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The area either side of the Straits of Gubal is mainly the preserve of liveaboards. Flanked in the west be the islands of Gubal and Shedwan and in the east by the reef systems of Shab Ali and Shab Mahmoud, it is well beyond the day boat range of either Sharm El Sheikh or Hurghada although some boats do make the 12-14 hour day trip from Sharm to reach the world famous wreck of the Thistlegorm. Crossing the straits can be rough and sometimes downright impossible in all but the largest ships. The areas around Shedwan Island are closed to diving as this is a military area.

Shab El Erg

The most northerly site for day boats out of Hurghada. A huge horseshoe shaped reef there are many dive sites on all sides. The north point is home to Mantas in season. The lagoon is dotted with ergs and is renowned for sightings of the resident dolphin community, divers have spent up to 30 minutes with dolphin pod here.

Gota Shab El Erg

nearby is a little known site but well worth a visit. The whole area teems with life, unicorns, scorpion fish, groupers, morays, emperor angel fish, blue spotted rays and underneath the table corals look out for white tips resting in the sand. In the sandy channel between the main reef and the gota you will find cone shells, and flatfish.

Shab Abu Nugarm

This “T” shaped reef has a shallow plateau to the west with numerous small ergs and two small sub reefs Gota Abu Nigar and Shab Iris. Some parts of this reef system are positively dull while others are stunning. If you can dive the stem of the “T” on the north side you will find three small ergs and the diving there is almost virginal. You will find broom tail wrasse here as well as parrot fish and unicorn fish.

Umm Gammar

This offshore Island is surrounded by good diving on all sides. The south end has a shallow plateau where the moorings are located this location is the most used. For first timers at Umm Gamar the dive will take place from the plateau, moving eastwards to the drop off then north along the wall. After a short swim against the current you reach three pinnacles close together, chimneys reach through the pinnacles toward the surface. After exploring this area you take advantage of the light current to drift back to the corner of the plateau where three small ergs are found, covered in glass fish. Finish the dive on the plateau exploring the numerous coral heads and reef fish. The plateau is home to Napoleons, Emperor Angels and free swimming Morays. The east and west side have awesome drift dives and the northern tip or “halg” has a magnificent coral garden but is only accessible in very good weather. Big groupers and lots of sweepers live in the multiple caves found along the eastern and western walls and drop offs of this tiny island’s fringing reef.

Shaab Ruhr Umm Gamar

Literally the reef of Umm Gamar, this reef lies 1km south of Umm Gamar and is the tip of an undersea mountain. The reef wall drops to around 15m on the west side, and is peppered with many caves and overhangs, home for sweepers and glass fish, here the sandy plateau slopes away gently to 30m with the drop off beyond. On the east side the slope is much steeper and drops quickly to the depths, the diving here is superb and can be most often done as a drift. This whole area offers superb wall diving with possibilities of encountering grey reef sharks and good-sized groupers as well as morays, big tuna, and blue spotted rays. On the south east slope lies the wreck of an Egyptian patrol boat which is well worth a visit.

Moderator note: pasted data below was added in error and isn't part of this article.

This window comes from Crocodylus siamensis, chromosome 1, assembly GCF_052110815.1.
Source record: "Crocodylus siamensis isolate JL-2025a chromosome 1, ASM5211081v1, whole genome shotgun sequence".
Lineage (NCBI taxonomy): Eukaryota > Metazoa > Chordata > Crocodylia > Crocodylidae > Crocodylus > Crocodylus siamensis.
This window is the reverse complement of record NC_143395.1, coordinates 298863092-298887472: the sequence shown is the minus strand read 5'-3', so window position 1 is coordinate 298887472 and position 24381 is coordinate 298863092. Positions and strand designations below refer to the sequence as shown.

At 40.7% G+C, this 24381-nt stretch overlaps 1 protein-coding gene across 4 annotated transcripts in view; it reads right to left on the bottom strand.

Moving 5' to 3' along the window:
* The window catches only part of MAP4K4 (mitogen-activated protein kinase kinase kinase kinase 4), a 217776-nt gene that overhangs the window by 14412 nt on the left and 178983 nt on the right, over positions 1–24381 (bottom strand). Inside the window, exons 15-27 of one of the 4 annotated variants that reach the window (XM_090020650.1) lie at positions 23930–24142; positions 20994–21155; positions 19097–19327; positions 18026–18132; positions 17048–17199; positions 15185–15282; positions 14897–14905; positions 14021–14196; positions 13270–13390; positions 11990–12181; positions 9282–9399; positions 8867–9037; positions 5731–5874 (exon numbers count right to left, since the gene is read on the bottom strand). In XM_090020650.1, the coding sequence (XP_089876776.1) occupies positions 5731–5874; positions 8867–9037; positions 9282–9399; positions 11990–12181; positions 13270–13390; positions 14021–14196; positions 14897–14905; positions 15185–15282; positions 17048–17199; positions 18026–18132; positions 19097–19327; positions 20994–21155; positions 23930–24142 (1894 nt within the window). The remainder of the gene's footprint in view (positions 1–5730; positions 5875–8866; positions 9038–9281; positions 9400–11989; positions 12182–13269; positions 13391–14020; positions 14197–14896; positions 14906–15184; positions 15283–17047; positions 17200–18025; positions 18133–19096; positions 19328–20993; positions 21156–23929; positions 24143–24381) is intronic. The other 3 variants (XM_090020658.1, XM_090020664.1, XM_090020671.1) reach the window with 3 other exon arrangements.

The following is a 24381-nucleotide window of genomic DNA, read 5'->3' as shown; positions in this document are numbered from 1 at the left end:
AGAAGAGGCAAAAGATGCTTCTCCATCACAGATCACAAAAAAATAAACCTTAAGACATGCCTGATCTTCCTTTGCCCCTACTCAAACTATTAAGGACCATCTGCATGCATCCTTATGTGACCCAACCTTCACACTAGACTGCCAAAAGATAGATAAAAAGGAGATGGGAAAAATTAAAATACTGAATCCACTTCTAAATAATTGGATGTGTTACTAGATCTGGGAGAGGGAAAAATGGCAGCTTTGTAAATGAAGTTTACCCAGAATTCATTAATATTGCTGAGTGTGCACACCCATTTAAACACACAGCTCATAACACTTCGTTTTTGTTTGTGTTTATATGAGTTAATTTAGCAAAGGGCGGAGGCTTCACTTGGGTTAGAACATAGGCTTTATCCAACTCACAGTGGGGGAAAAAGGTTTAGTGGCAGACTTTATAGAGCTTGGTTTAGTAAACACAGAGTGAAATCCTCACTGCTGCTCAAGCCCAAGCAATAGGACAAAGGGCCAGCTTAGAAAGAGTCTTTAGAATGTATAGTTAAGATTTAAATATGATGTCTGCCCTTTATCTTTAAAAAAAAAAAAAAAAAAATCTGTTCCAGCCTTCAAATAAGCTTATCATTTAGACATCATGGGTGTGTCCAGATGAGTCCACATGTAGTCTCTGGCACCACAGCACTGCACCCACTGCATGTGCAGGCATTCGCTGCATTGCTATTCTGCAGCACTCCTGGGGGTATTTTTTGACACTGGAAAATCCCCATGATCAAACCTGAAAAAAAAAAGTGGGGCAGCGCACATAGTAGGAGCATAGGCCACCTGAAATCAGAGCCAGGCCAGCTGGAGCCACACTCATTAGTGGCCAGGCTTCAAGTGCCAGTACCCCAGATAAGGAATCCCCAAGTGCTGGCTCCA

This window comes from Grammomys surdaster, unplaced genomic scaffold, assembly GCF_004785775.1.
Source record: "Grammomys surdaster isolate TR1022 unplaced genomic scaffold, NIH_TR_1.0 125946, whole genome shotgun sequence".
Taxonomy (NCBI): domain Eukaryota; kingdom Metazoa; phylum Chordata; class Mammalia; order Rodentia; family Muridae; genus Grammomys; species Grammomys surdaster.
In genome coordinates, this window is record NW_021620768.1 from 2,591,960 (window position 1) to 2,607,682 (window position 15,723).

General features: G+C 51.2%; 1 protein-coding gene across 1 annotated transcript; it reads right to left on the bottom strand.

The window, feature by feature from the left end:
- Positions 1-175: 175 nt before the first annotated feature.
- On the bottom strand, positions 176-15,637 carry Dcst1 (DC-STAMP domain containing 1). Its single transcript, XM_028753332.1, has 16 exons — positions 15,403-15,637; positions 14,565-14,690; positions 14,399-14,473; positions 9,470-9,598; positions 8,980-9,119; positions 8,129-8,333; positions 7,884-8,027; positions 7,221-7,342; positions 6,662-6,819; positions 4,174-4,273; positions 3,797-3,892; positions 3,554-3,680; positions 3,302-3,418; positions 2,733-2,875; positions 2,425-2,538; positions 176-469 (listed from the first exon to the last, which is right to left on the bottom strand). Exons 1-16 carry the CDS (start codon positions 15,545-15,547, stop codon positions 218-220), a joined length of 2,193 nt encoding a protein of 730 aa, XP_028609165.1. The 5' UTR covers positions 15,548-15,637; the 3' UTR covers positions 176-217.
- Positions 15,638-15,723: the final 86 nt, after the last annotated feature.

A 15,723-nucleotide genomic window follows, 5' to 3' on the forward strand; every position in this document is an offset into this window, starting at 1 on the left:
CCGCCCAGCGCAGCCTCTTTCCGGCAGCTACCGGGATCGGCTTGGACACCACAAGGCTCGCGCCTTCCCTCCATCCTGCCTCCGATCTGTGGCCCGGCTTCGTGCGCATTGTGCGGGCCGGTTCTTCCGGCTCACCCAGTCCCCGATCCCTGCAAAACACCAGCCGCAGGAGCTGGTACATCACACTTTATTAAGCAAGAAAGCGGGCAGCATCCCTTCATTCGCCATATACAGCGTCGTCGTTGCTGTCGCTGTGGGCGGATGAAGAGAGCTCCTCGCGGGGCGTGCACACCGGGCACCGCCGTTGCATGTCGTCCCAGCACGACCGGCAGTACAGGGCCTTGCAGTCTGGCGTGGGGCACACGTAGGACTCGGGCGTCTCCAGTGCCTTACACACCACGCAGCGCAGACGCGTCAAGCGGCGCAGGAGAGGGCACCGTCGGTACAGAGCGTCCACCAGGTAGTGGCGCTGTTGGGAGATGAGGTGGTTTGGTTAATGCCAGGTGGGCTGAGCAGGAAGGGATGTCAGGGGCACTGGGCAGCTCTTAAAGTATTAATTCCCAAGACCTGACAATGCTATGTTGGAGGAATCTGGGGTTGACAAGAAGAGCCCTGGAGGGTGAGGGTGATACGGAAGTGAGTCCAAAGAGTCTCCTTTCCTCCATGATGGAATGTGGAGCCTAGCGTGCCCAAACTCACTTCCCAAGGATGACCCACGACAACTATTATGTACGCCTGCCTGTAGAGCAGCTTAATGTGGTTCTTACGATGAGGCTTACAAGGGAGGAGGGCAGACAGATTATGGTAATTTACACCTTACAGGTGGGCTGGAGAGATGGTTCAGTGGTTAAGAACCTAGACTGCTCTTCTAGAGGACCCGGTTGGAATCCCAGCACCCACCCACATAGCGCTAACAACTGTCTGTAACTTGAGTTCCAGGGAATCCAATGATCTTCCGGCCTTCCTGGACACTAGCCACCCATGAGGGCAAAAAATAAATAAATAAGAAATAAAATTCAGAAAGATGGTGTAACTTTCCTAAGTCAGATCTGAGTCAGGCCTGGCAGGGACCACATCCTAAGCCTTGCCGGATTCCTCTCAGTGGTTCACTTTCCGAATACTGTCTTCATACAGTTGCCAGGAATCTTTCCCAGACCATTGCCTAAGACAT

Careless Reef

An offshore reef Carless has two large ergs rising from a shallow plateau surrounded by sheer walls rising from the deep. The area is unprotected and the reef can only be reached in good weather. The current at the surface is usually from the north but below it can be from any direction. To the north the drop off is a forest of coral to the south the plateau slope gently away with small pinnacles of coral. The whole area swarms with fish of all types there are numerous giant morays encountered here, as well as the white tip reef sharks and schooling reef fish as well as huge groupers and the occasional hammerhead in the early morning.

Torfa Fanus (East)

This narrow reef creates a huge calm lagoon, a great place to stop for lunch and catch the sun before the second dive of the day. The lagoon itself and the enclosing reef wall is relatively uninteresting and naturally lifeless but on the seaward side the area bursts with all manner of sea creatures. Swim through the gap between the first erg and the reef wall and head across the coral garden to the second erg, home to hordes of glass fish and the very occasional frog fish. Continue with the reef wall on your left to see the gorgonians on the corner of the reef where it turns west, if you have enough air continue along the north face where the corals are pristine, if not return with the reef on your right and explore the first erg before returning to the boat. Dolphins are often encountered anywhere around this reef so keep an eye out.

Fanus West

The other end (west) of the Fanus reef has two main ergs and several smaller pinnacles off its west end. You can follow the reef wall round and explore the reef face and coral gardens which is full of marauding jacks or if you feel energetic you can swim the 50m to the furthest erg which is well worth a visit, explore the remaining erg and pinnacles on the way back. Again watch out for dolphins at anytime during the dive as they are frequent visitors.

Wreck of the El Minya (Harbour Wreck)

An Egyptian minesweeper sunk by Israeli fighters, while lying at anchor, in 1969, the wreck lies in 30m on a rock sea bed. The current here can be strong from the north and the visibility poor. There is a large debris field which contains a lot of ‘LIVE” munitions, worth a look but carefully. The wreck is only 70m long so there is plenty of time to explore everything including the blast hole on the starboard side, which can be penetrated. Penetration is not recommended elsewhere on this wreck. There is not much in the way of coral growth on the wreck but it does have its resident fish life, the blast hole gives shelter to shoals of glassfish and a lone anemone and resident clownfish are also in this area. Above the wreck are shoals of jacks and small barracuda.